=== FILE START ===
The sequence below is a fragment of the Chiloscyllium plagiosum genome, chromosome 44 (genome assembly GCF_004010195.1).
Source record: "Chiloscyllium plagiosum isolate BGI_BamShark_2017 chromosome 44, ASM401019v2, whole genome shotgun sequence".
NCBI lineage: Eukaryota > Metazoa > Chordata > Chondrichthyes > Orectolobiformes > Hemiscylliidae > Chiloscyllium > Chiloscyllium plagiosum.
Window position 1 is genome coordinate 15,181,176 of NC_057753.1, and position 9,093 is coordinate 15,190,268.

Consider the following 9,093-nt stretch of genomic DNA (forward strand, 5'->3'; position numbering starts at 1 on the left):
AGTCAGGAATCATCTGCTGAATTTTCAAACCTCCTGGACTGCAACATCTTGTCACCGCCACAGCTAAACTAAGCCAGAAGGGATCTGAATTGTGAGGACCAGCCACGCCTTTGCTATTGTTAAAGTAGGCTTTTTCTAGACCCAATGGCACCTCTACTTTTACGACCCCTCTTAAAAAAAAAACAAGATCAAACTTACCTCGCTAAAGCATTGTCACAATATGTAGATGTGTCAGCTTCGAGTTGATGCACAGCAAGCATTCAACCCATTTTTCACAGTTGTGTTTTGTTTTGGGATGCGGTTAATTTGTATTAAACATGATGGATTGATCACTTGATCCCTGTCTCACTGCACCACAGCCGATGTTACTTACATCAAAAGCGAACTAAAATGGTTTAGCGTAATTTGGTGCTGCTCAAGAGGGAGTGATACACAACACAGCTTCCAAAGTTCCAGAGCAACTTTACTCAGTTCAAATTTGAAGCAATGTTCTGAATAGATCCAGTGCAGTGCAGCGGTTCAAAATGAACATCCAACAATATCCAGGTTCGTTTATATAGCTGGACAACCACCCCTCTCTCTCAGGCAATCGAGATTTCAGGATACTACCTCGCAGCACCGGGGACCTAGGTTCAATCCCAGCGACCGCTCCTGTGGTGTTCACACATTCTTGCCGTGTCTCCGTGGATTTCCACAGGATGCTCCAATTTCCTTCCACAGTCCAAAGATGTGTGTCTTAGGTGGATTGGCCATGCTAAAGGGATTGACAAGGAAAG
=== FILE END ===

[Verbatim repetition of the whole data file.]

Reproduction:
The sequence below is a fragment of the Chiloscyllium plagiosum genome, chromosome 44 (genome assembly GCF_004010195.1).
Source record: "Chiloscyllium plagiosum isolate BGI_BamShark_2017 chromosome 44, ASM401019v2, whole genome shotgun sequence".
NCBI lineage: Eukaryota > Metazoa > Chordata > Chondrichthyes > Orectolobiformes > Hemiscylliidae > Chiloscyllium > Chiloscyllium plagiosum.
Window position 1 is genome coordinate 15,181,176 of NC_057753.1, and position 9,093 is coordinate 15,190,268.

Consider the following 9,093-nt stretch of genomic DNA (forward strand, 5'->3'; position numbering starts at 1 on the left):
AGTCAGGAATCATCTGCTGAATTTTCAAACCTCCTGGACTGCAACATCTTGTCACCGCCACAGCTAAACTAAGCCAGAAGGGATCTGAATTGTGAGGACCAGCCACGCCTTTGCTATTGTTAAAGTAGGCTTTTTCTAGACCCAATGGCACCTCTACTTTTACGACCCCTCTTAAAAAAAAAACAAGATCAAACTTACCTCGCTAAAGCATTGTCACAATATGTAGATGTGTCAGCTTCGAGTTGATGCACAGCAAGCATTCAACCCATTTTTCACAGTTGTGTTTTGTTTTGGGATGCGGTTAATTTGTATTAAACATGATGGATTGATCACTTGATCCCTGTCTCACTGCACCACAGCCGATGTTACTTACATCAAAAGCGAACTAAAATGGTTTAGCGTAATTTGGTGCTGCTCAAGAGGGAGTGATACACAACACAGCTTCCAAAGTTCCAGAGCAACTTTACTCAGTTCAAATTTGAAGCAATGTTCTGAATAGATCCAGTGCAGTGCAGCGGTTCAAAATGAACATCCAACAATATCCAGGTTCGTTTATATAGCTGGACAACCACCCCTCTCTCTCAGGCAATCGAGATTTCAGGATACTACCTCGCAGCACCGGGGACCTAGGTTCAATCCCAGCGACCGCTCCTGTGGTGTTCACACATTCTTGCCGTGTCTCCGTGGATTTCCACAGGATGCTCCAATTTCCTTCCACAGTCCAAAGATGTGTGTCTTAGGTGGATTGGCCATGCTAAAGGGATTGACAAGGAAAG